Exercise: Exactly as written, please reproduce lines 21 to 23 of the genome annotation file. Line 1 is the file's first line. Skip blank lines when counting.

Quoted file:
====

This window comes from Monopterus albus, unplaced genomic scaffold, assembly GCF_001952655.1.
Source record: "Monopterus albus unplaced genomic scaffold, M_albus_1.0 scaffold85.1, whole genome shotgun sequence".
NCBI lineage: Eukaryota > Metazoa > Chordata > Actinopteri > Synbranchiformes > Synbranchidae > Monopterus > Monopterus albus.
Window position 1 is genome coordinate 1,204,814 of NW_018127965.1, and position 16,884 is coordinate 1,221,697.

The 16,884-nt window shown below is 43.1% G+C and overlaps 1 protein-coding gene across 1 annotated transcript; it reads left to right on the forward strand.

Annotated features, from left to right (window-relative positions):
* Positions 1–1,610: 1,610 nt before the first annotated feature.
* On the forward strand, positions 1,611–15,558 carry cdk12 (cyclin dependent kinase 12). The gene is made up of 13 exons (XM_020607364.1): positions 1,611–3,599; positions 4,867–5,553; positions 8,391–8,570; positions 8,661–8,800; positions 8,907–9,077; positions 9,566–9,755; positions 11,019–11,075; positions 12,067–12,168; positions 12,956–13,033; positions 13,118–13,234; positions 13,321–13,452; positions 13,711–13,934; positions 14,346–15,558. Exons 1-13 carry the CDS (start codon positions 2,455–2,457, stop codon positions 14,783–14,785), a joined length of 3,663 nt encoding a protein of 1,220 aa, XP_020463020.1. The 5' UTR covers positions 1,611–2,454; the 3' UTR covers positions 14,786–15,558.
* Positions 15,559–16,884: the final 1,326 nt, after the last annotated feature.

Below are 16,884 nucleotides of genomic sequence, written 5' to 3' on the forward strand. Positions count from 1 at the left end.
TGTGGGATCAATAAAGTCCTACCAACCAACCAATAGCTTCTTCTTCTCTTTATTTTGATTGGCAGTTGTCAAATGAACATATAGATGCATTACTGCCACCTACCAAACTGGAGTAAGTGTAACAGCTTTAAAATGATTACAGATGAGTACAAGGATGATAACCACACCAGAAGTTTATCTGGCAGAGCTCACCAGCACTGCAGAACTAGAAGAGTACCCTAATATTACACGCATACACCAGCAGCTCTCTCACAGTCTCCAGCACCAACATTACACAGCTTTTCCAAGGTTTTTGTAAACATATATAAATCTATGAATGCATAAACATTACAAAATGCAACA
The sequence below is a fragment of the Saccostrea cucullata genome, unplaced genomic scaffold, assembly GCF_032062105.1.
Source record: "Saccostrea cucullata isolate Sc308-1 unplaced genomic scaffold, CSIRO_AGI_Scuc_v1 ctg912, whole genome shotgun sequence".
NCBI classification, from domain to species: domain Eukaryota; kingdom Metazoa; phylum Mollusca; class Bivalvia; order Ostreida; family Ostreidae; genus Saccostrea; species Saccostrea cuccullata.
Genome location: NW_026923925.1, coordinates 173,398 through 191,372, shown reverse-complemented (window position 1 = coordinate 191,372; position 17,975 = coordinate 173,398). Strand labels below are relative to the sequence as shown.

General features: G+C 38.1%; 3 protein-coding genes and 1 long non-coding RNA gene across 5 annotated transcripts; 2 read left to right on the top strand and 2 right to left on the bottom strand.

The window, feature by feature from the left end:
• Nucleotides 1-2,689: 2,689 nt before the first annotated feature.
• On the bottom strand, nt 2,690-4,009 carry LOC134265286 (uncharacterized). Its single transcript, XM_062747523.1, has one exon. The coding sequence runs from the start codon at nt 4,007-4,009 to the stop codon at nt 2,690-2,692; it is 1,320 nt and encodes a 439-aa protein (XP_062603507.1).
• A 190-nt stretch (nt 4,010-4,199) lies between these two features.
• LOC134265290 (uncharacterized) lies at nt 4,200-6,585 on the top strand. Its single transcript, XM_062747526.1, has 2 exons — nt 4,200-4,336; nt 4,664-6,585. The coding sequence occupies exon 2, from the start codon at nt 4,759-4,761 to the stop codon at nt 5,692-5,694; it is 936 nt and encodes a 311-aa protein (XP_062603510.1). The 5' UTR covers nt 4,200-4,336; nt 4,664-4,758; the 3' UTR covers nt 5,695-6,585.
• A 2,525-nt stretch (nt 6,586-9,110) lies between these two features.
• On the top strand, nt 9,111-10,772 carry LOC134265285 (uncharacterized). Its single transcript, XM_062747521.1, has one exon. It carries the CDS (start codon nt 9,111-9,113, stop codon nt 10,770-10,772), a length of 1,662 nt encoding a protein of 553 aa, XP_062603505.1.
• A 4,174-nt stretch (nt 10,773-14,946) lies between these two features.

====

• LOC134265290 (uncharacterized) lies at nt 4,200-6,585 on the top strand. Its single transcript, XM_062747526.1, has 2 exons — nt 4,200-4,336; nt 4,664-6,585. The coding sequence occupies exon 2, from the start codon at nt 4,759-4,761 to the stop codon at nt 5,692-5,694; it is 936 nt and encodes a 311-aa protein (XP_062603510.1). The 5' UTR covers nt 4,200-4,336; nt 4,664-4,758; the 3' UTR covers nt 5,695-6,585.
• A 2,525-nt stretch (nt 6,586-9,110) lies between these two features.
• On the top strand, nt 9,111-10,772 carry LOC134265285 (uncharacterized). Its single transcript, XM_062747521.1, has one exon. It carries the CDS (start codon nt 9,111-9,113, stop codon nt 10,770-10,772), a length of 1,662 nt encoding a protein of 553 aa, XP_062603505.1.